Main Article Content
This research aims 1) to shift the thinking paradigm of Thai-Malay Muslim farmers from believing that they could not communicate in the Thai language to believing otherwise, and 2) to transform their intangible knowledge into concrete practices. The conceptual framework used here includes the concept of transformative learning, the formation of relationships between Thai-Malay Muslim farmers adopting local organic rice farming practices and experts in Thai studies, and the application of learning accomplishments towards co-creating mutual values. Concerning the methodology of this study, a participatory research strategy was applied. The Thai-Malay Muslim farmers’ Thai language communication skills were developed through co-design of knowledge, co-creation of knowledge, and co-dissemination of knowledge. The development involved 4 activities: 1) collecting data on abandoned rice fields and farming areas; 2) collecting data on the quantities of rice produced annually, as well as examining whether such production was sufficient to match household consumption; 3) mapping the quantities of wet-season rice and dry-season rice areas, and 4) the brainstorming of the Thai-Malay Muslim farmers’ ideas about being professional farmers. It should be noted that Thai language knowledge and communication skills were integrated throughout these activities. Experts provided the farmers with guidance on such issues as word sequences in the Thai language, presentation sequences, clarification of information, explanation of tables and maps, and demonstration. These encounters allowed the farmers to constantly practice their Thai language communication skills. The activities not only encouraged the farmers to co-create knowledge and instilled in them the value of the Thai language, but they also satisfied the participants’ language development needs. The farming participants changed their beliefs and overcame their fear of using the Thai language. Therefore, it can be said that, because of their improved Thai abilities, they would be able to use the language to transfer their knowledge about local organic rice farming practices to others, such as the young and those interested in farming. By way of such empowerment, these people, too, could then access the wisdom of the Thai-Malay Muslim farmers.
This work is licensed under a Creative Commons Attribution-NonCommercial-NoDerivatives 4.0 International License.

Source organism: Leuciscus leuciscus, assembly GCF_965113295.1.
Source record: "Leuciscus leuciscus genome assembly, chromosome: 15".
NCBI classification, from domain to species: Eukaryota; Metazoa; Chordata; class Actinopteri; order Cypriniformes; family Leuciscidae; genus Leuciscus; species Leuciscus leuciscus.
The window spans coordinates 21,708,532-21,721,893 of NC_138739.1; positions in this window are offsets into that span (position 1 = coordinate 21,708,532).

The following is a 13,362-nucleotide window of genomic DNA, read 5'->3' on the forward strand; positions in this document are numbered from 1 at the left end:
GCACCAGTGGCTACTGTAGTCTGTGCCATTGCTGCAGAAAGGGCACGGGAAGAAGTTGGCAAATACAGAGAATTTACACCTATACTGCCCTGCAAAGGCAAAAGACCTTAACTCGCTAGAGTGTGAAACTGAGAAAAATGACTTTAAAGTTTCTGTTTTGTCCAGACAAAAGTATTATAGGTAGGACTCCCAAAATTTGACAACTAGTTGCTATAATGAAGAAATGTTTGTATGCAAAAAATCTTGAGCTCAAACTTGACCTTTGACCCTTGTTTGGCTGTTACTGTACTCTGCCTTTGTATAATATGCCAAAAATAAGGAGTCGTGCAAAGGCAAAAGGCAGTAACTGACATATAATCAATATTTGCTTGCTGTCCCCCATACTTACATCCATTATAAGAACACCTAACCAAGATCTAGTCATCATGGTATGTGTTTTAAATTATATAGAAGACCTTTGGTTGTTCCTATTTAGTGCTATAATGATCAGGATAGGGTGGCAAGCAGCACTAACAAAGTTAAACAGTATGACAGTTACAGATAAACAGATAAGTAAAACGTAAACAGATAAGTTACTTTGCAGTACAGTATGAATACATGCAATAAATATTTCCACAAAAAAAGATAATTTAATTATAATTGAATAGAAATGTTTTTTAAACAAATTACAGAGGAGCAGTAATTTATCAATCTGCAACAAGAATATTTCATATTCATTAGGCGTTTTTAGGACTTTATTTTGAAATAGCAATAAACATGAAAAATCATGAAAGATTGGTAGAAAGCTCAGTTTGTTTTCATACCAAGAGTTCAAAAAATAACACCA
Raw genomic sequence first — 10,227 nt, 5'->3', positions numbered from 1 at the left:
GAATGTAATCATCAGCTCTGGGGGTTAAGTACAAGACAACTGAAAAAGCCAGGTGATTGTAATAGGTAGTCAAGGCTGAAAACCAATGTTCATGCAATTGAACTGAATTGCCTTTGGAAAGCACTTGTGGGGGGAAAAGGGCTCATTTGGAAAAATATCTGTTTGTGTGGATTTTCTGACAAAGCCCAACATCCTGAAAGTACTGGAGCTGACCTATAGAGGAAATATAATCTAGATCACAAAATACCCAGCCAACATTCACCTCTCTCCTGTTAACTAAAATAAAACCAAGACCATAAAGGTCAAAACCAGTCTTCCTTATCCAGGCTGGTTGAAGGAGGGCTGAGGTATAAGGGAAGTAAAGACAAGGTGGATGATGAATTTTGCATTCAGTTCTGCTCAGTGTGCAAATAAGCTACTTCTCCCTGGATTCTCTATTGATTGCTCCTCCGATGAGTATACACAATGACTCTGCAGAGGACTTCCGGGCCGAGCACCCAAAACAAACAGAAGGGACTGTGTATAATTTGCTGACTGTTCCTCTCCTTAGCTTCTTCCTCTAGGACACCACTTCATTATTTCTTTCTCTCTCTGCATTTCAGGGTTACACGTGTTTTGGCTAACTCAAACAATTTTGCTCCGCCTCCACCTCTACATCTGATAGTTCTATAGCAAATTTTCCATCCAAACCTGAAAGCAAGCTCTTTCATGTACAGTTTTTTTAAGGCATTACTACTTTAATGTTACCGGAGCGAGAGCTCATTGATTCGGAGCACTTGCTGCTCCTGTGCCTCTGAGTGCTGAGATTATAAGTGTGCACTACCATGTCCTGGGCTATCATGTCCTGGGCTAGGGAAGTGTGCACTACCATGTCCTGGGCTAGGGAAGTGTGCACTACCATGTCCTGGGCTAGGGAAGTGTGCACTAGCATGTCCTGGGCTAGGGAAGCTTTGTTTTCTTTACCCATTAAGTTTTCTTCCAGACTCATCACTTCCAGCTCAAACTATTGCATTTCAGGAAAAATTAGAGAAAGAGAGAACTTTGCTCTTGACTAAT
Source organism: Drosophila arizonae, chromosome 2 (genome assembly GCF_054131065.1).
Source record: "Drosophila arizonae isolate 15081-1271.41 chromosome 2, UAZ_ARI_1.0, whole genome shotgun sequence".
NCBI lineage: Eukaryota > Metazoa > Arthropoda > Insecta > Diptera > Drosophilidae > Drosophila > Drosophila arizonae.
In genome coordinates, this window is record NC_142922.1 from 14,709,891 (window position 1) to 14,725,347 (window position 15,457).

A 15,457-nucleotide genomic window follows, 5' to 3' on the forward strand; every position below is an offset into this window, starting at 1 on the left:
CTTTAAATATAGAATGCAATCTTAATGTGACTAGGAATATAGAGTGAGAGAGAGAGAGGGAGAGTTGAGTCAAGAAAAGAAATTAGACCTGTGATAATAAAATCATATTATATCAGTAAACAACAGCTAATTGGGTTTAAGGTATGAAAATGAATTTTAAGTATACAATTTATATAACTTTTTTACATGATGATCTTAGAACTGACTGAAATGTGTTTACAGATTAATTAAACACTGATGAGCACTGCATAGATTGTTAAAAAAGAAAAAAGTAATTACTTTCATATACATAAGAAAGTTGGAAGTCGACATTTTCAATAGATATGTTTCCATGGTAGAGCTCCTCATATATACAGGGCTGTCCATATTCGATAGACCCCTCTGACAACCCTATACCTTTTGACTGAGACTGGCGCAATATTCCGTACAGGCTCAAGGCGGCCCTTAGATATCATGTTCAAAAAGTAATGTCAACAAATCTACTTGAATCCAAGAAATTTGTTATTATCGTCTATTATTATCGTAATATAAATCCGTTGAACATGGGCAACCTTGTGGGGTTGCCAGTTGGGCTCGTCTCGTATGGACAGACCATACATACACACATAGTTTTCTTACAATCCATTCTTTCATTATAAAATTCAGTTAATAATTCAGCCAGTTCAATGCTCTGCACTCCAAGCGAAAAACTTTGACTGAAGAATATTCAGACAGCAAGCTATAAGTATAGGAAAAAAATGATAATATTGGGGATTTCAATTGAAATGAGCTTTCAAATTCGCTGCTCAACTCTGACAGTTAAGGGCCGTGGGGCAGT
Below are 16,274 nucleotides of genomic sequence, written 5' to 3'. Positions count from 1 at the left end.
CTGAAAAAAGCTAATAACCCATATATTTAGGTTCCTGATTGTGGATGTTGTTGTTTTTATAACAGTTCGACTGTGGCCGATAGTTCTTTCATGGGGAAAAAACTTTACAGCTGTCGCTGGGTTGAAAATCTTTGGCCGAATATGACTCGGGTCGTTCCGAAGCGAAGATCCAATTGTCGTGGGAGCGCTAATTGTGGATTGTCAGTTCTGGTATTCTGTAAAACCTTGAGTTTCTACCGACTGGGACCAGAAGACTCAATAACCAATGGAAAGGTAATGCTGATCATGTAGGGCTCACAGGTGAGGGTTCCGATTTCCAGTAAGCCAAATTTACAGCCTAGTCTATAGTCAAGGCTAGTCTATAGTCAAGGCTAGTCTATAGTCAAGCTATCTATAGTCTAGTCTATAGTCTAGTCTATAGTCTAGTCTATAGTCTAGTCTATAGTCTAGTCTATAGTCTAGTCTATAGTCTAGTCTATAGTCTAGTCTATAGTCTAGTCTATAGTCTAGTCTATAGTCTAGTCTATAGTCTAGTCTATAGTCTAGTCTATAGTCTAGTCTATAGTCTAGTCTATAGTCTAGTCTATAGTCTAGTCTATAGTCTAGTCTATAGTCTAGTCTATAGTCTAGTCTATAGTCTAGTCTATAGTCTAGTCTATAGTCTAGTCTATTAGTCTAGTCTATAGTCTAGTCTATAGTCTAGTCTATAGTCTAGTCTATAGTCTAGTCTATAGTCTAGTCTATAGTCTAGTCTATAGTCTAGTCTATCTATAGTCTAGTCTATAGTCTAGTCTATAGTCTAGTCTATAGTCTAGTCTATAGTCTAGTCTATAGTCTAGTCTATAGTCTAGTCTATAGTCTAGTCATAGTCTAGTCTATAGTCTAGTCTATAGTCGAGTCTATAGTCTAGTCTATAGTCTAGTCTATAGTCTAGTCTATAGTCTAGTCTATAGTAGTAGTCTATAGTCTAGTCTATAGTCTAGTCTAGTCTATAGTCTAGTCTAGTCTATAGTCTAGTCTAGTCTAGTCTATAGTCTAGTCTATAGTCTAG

Antoni, K. (2012). Kotodama and the Kojiki: The Japanese “Word Soul” between mythology, spiritual magic, and political ideology. BAJR Beiträge des Arbeitgebers Japanische Religionen, 4, 1-13.
Chem, T., & Krogh, L. (2017). Co-creation in higher education: Students and educators preparing creatively and collaboratively to the challenge of the future. Rotterdam: Sense Publishers.
Chen, P. (2012). Empowering identity reconstruction of indigenous college students through transformative learning. Educational Review, 64(2), 161-180.
Farquhar, S., & Fitzsimons, P. (2011). Lost in translation: The power of language. Educational Philosophy and Theory. 43(6), 652-662.
Gallagher-Brett, A. (2005). Seven hundred reasons for studying languages. Southamton: University of Southamton.
Hodge, S. (2014). Transformative learning as an “Inter-Practice” phenomenon. Adult Education Quarterly, 64(2), 165-181.
Johnston, J. (2012). Factors that influence language development. Encyclopedia on Early Childhood Development, 1-5.
Kucukaydin, I. & Cranton, P. (2012). Critically questioning the discourse of transformative learning theory. Adult Education Quarterly, 63(1),43-56.
Levinson, S. C. (1983). Pragmatics. Cambridge: Cambridge University Press.
Mauser, W., Klepper, G., Rice, M., Schmalzbauer, B. S., Hackmann, H., Leemans, R., & Moore, H. (2013). Transdisciplinary global change research: The co- creation of knowledge for sustainability. Current Opinion in Environmental Sustainability, 5(3-4), 420 - 431.
Mey, J. L. (2001). Pragmatics: An introduction. Language development and literacy (2nd ed). University of British Columbia, Oxford: Blackwell.
Mezirow, J. (1997). Transformative learning: Theory to practice. New directions for adult and continuing education (No.74, 5-12). Summer:Jossey–BassPublishers.
Mezirow, J. & Taylor, E. W. (2009). Transformative learning in practice: Insights from community, workplace, and higher education. San Francisco: Jossey– ass.
Prahalad, C. K., & Ramaswamy, V., (2004). Co-creation experiences: The next practice in value creation. Journal of Interactive Marketing,18(3), 5-14.